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Frequently Asked Questions

  Jack Sheffield
   

How did you come to be a writer?
When I was eight years old I had a gifted schoolteacher called Mr Rose at Coldcotes Junior Boys School in Leeds . He read White Fang by Jack London to the class and I asked him how I could become a writer. He said, ‘Go to Compton Road Library and read everything you can.’ So the journey began.
However, it wasn’t until I retired that I found the TIME to give it my best. I had spent a lifetime living my stories - now I have the opportunity to write them.

What is it about writing that you most enjoy?
Creating a world in which truth and happiness reign.

Where is Ragley-on-the-Forest?
Ragley village is based on the beautiful cluster of villages in North Yorkshire at the foot of the Hambleton Hills. In particular, the lovely grass-lined main street of Sutton-on-the-Forest to the north of York was my inspiration for Ragley’s High Street.

Are the characters based on real people?
The characters are largely a figment of my imagination. Although I’m sure many readers will recognise some of the humorous characteristics in people they know.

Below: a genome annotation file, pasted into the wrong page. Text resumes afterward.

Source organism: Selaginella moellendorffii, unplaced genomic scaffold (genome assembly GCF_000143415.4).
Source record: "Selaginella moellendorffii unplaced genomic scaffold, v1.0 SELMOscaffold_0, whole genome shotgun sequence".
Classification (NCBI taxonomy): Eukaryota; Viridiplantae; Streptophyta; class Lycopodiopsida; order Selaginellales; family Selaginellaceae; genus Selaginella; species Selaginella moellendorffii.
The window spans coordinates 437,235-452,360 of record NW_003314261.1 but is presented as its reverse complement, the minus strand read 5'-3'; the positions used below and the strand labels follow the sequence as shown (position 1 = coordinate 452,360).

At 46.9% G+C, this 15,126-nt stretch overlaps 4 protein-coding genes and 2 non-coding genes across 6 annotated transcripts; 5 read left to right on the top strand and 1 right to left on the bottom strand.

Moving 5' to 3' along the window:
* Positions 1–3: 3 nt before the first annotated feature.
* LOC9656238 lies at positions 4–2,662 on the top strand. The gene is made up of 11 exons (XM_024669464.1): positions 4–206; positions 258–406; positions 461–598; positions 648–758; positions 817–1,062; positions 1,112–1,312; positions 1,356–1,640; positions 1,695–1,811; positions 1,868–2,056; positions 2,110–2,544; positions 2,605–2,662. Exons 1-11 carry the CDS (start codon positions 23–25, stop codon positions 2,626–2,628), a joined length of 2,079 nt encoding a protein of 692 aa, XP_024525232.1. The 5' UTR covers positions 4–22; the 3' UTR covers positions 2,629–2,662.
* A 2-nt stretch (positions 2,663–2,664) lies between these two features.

What is your favourite novel?
Without doubt - Lord of the Rings. I read it every five years as a treat. I lay out the map and follow Frodo’s journey.

Who are your favourite authors?
Apart from J R R Tolkien, I’m also a big fan of Isaac Asimov, Kate Atkinson, Jane Austen, Bill Bryson, Lee Child, Michael Crichton, Charles Dickens, Ben Elton, Thomas Hardy, Joanne Harris, Conn Igglesdun, C S Lewis, Lesley Pearse, Philip Pullman, Manda Scott, Anita Shreve, Sue Townsend and H G Wells . . . so you see I have eclectic tastes!

Do you have any ambitions that you would love to fulfil?
I should like to play just one more game of rugby, ski a blue run without falling down and grow perfect raspberries.

Where is your favourite place?
I have three. York Minster on New Year’s Eve, Headingley Cricket Ground on a summer’s day (when Yorkshire are winning) and Sydney Harbour at dawn on an April morning.

How do you relax?
That’s easy. I read, garden, build walls, go to the theatre, watch cricket and rugby, and visit places of historical interest.